@Dave-Chandler sorry I made incorrect inferences about the basic infrastructure in your home. If you create a 3-Alien MESH network, you'll have 4 LAN Ethernet jacks per device (which of course you could expand with unmanaged switches). Whether the MESH nodes would help or hurt each other in terms of overall efficiency I can't say (no experience). There are AmpliFi employees who read these posts, and I'm a bit surprised you've not received their input yet. Many people here have reported single AmpliFi Alien routers providing adequate coverage in 2000 square foot single level homes, but that wouldn't solve your need for Ethernet connectivity. I'd go to the AmpliFi support forum and ask there.
@Dave-Chandler So I will point out I have a 2,600 sq foot two story recent construction home. I have a HD kit (yes I know, didn't know better at the time). The single HD router, placed in the garage covers the entire house, although not with great signal at the most distant locations. I've placed one of the wireless mesh points on the ground floor distant from the garage, and the second mesh point on the second floor, fairly close to being over the garage. Coverage is excellent everywhere in the house and in both front and back yards on an overall 6,000 sq foot lot. I will note that we've about 10-12 devices on the network, with a mix of wired and wireless connections as the home came pre-wired for phone, ethernet, and cable (we are also on slab so what came with the house it it). You might consider the HD or even the Instant and add additional Instants in RAMP mode and use the ethernet jack to connect a switch. That should work depending on construction of your home.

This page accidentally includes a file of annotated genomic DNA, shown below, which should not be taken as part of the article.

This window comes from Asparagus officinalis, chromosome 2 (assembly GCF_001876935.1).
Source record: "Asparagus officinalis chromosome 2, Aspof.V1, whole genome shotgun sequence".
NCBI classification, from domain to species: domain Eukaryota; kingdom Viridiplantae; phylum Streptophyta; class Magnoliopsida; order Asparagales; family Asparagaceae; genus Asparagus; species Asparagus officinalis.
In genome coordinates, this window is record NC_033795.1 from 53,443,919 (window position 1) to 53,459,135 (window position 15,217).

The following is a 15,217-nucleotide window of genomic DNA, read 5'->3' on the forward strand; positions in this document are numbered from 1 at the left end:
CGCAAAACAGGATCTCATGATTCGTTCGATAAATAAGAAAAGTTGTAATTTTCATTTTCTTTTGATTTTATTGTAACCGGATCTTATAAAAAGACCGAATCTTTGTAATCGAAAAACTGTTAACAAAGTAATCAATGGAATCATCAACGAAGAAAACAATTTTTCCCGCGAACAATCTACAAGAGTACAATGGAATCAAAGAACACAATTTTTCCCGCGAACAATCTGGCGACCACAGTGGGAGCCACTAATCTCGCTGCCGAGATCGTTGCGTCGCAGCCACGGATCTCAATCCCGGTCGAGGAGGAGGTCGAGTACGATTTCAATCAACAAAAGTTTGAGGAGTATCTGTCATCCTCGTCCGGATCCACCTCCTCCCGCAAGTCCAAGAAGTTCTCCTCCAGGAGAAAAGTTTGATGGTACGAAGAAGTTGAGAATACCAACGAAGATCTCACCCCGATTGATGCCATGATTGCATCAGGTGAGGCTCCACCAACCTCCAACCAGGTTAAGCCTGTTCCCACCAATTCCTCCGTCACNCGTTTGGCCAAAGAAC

I of course, defer to any of the staff or more experienced users on this forum who may have other perspectives. I did see your mention of WiFi 6 as a requirement so if that's non-negotiable, then this approach will not work. I've no experience with an Alien so I can't speak to it.
I don't use 'smart' devices so I can't speak to those either.
@Matthew-Leeds Wifi Coverage isn't really the problem. I have good wifi throughout. It's getting wired coverage in the locations where it's needed that is giving me heartache. RAMP solves the opposite problem: If I had ethernet everywhere RAMP will help me connect the routers via wire.
I want to do the opposite: Connect the routers via wifi and provide small pockets of wired connectivity.
Derek Saville last edited by
Hi @Dave-Chandler - how is the signal strength throughout the premises?
Is your home fairly WiFi friendly?
Or is there signal interference/blockage from the design/construction materials?